Program testing can be a very effective way to show the presence of bugs, but it is hopelessly inadequate for showing their absence.
Edsger Dijkstra - The Humble Programmer (1972)
VTest is designed to allow you to see bugs that you did not anticipate. It does this by visualizing the results of function, and clustering their results. The goal is to show you the absence of bugs, in order to do this, the functions being tested have to be pure, and testing may be slow for functions that take complex objects. For the time being, I’m focusing on primitives only.
This pulls together Haskell’s QuickCheck, and a few other testing frameworks. In the future I’d like to have it set so you can specify invariants, for easier checking but that’s not a priority. The use case is a testing system to go along with your normal testing framework.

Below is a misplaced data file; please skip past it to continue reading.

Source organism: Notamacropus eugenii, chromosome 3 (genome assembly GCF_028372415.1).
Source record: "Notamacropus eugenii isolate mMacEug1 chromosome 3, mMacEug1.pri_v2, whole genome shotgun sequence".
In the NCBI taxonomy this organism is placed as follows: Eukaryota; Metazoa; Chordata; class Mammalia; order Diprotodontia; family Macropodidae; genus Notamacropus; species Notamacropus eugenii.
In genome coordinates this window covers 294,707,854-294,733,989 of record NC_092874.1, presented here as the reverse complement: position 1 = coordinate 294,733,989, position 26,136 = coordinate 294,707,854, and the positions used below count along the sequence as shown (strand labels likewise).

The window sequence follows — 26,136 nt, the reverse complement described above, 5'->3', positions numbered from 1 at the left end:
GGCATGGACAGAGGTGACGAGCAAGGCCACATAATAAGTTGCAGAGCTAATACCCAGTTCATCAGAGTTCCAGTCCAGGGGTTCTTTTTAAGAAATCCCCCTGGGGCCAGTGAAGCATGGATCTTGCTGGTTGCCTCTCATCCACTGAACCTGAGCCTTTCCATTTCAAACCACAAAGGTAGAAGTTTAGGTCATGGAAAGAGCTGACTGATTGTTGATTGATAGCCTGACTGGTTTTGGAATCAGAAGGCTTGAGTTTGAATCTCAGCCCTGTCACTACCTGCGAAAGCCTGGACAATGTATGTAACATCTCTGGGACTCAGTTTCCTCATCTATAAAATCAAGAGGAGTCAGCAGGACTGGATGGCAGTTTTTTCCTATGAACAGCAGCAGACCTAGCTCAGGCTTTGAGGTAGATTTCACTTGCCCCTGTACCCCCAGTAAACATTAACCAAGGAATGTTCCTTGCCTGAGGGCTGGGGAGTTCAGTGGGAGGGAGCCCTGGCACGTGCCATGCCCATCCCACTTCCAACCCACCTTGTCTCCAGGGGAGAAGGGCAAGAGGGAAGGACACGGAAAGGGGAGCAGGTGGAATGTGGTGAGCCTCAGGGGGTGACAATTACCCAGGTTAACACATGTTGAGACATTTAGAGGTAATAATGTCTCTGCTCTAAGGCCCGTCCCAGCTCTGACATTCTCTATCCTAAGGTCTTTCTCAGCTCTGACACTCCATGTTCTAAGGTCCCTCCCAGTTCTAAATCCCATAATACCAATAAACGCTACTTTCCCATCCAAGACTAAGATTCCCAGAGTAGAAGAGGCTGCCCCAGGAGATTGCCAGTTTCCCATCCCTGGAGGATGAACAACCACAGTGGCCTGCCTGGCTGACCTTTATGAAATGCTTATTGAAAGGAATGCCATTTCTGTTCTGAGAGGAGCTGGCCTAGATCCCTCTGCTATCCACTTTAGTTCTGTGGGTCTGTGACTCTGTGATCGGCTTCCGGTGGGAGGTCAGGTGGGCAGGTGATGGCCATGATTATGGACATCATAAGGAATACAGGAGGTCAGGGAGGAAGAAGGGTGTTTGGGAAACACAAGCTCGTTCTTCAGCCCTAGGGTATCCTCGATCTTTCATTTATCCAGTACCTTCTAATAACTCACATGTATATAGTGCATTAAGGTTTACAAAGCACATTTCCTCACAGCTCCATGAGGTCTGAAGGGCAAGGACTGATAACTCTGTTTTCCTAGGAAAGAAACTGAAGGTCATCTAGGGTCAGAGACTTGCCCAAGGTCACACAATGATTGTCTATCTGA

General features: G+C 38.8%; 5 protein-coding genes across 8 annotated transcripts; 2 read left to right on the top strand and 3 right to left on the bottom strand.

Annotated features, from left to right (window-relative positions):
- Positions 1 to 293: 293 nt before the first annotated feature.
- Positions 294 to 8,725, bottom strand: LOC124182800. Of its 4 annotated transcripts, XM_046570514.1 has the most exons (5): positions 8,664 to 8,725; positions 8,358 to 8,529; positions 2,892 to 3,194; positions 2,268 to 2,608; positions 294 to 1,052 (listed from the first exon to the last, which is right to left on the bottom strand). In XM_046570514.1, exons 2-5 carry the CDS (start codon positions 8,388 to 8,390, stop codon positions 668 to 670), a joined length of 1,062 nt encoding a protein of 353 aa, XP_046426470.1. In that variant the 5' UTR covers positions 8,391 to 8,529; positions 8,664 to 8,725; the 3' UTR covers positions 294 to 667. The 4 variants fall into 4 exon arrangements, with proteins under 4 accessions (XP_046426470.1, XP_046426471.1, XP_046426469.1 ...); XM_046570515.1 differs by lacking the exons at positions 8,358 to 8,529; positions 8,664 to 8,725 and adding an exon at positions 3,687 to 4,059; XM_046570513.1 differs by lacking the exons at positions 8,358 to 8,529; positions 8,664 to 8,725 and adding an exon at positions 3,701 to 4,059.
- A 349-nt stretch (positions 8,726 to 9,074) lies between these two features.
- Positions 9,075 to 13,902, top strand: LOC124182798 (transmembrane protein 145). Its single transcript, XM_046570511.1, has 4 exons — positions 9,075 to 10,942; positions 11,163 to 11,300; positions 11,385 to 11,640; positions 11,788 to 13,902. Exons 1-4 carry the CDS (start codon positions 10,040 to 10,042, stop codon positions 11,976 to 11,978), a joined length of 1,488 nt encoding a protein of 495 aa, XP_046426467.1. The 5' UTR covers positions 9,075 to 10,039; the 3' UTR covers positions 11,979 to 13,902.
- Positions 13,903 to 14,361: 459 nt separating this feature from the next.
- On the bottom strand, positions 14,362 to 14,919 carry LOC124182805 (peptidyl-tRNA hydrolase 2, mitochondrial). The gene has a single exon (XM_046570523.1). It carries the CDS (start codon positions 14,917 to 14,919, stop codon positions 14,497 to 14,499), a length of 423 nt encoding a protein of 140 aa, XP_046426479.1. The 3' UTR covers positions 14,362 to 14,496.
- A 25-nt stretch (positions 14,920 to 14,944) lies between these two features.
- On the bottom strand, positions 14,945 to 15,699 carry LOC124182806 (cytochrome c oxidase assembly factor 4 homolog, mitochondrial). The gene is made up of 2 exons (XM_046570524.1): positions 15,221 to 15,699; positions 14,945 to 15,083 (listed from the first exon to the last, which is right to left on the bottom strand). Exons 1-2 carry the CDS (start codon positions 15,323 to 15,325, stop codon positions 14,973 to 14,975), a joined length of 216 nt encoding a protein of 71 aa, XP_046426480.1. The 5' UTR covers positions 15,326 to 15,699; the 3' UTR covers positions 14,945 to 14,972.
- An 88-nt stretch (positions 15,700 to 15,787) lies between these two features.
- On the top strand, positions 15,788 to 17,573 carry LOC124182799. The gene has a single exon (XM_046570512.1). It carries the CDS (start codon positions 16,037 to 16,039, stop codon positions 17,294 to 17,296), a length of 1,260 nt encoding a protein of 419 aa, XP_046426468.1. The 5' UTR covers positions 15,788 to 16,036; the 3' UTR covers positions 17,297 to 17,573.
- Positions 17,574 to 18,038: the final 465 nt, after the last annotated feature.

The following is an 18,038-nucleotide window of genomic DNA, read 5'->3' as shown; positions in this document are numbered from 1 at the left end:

Part of the reason for this is that generating random data for testing requires time, especially for through testing, then we have to run a dimensionality reduction program to visualize the results.
Here we’re looking at the python function
startswith. Yes, this is incredibly
simplistic. 1 represents truth and 0 falsity. We’re testing the function on all
possible 3 length strings, in order to see how it behaves. The particular
function here is
s.startswith("g") or s.startswith("&"), we can see here that
it returns true from
g~~. Great thats exactly
what we wanted.
This obviously works for math as well. Here’s